• Zedd


    “finding a sense of self-respect in being able to support yourself and your family.”

    That is indeed a distiction.

    However lets hope that even more self respect will come from how kind you are to your family and humanity in general.

  • How can anyone disagree with that? But I believe that the state of postindustrial societies is such that this is no longer a social value: performativity is. Or to put in in other words, instrumental reason. Which is to say – what can this gadget or technical innovation bring about. Even the scientists are caught in this dilemma insofar that technoscientific knowledge is no longer an end but a means to other ends.

  • And that’s all it ought to be, Jeannie. One shouldn’t have to jump through the hoops to make a decent living, because I’d like to believe that, given opportunity, we should all aspire to more noble pursuits.

  • Zedd


    What I find particularly interesting is that those who have contributed the most to the diversion from individualism to corporatism are those who see themselves as being the greatest champions for those individual liberties.

    The answer in my mind is not in capitalism or communism but in the support for the expansion of the mind.

    What we’ve missed is that the mind is the most important asset that needs to be protected (or allowed to flourish). The spirit, creativity, ingenuity, and everything that has built this nation and all of humanity’s progress, comes from the mind. It doesn’t come from pit bulls with lipstick or flags or capitalism or communism.

    I know I’ve gone on a tangent but only slightly….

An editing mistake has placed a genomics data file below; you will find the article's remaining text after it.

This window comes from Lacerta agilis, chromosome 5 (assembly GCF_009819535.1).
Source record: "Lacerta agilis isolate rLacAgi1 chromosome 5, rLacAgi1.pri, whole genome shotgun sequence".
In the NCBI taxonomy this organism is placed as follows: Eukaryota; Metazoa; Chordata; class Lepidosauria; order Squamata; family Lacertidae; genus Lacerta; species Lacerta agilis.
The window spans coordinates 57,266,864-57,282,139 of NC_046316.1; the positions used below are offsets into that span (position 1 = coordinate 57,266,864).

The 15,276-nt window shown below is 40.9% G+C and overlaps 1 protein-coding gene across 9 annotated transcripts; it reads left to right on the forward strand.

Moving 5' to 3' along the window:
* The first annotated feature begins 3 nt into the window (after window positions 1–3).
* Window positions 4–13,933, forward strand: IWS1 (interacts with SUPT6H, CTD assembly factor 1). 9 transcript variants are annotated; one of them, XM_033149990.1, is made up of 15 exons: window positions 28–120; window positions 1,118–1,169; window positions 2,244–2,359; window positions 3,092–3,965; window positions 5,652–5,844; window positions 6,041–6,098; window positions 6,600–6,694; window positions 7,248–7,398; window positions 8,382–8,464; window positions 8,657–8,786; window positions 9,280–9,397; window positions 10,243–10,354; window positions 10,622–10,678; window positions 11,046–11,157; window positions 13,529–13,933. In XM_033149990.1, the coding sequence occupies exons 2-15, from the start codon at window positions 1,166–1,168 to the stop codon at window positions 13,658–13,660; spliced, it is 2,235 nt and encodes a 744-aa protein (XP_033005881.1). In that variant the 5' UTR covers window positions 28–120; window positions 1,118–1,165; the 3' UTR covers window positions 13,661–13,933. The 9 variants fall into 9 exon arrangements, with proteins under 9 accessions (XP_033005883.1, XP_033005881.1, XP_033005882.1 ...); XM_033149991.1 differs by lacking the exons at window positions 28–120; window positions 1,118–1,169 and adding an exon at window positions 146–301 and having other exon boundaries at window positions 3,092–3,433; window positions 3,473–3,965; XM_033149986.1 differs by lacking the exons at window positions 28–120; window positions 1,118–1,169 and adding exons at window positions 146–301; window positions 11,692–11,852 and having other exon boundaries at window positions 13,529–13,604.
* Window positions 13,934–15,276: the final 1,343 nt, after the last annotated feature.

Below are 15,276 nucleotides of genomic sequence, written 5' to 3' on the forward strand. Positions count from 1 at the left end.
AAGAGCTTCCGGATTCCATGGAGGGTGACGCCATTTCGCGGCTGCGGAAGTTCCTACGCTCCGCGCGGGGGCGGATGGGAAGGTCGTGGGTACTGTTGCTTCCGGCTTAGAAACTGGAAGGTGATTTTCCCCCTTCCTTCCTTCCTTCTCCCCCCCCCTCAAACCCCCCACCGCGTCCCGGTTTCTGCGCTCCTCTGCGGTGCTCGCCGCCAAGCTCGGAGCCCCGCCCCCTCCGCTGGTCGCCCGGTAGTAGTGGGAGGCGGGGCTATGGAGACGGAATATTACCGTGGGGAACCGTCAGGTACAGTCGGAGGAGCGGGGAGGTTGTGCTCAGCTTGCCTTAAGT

• Thank you, Zedd and Roger. Just last night, I watched [another] History Channel program on the apocalyptic possibilities of the year 2012, especially as reflected in the predictions of Nostradamus. After nearly two hours of essentially-doomsday commentary, the tone/message changed from “this is the end of the world!” to “this is the end of things as they are,” and it’s up to us to decide to build a more sane, humane, cooperative world based on shared core values rather than waste, greed and haute couture (haute everything!) — or not. But whether our values are cheap or genuine, there’s a difference between seeking one’s identity in work, and simply finding a sense of self-respect in being able to support yourself and your family. What Bush, Madoff et al did, was make it hard to make a simple, decent living — and on Labor Day, that’s worth remembering.

  • Zedd

    Perhaps the real problem lies in the devaluation of individual pursuits – curiosity if you will. As the promotion of corporate interests expanded, the value for the individual spirit diminished. Corporate interests were disguised as patriotism or love for American ideals. What was really happening is dumbing down, a fast degeneration and loss of the love for liberty or the pursuit of it.

  • Oh, yes, the idea of human emancipation.

    What has become of thee?

  • Zedd

    I hope this time affords us the gift of appreciation for our humanness. Our transfixed state on the diversion that corporate worship is has robbed us of the beauty of appreciating the human experience.

    We’ve been so consumed with appearing a certain way- as if we earn a great deal- (even those women in your piece who don’t know what work is) that we’ve missed what being human or humane is. Perhaps the awareness that any of us (thanks to Madoff) could find ourselves without earnings to flaunt, will cause us to slow down and perhaps be fonder or even appreciate each others uniqueness as just individuals.

    Perhaps Paris Hilton, George Bush,the economic situation, et al occured at this point in history so that we would realize how stupid our worship of certain ideals really is. Paris – skinny, blond and rich, Bush – American blue blood, and the banks, oh and Madoff -the capitalist of all capitalists… they all let us down. We found out that there was nothing there. It as all a silly fantasy. All of the images in our society of the ideal collapsed. – Just people who may or may not get it right. We are now relying on clunkers or those who posses them to save the economy.

    Maybe soon enough the amount of dignity that one possesses will be discovered in his characteristics and not his job.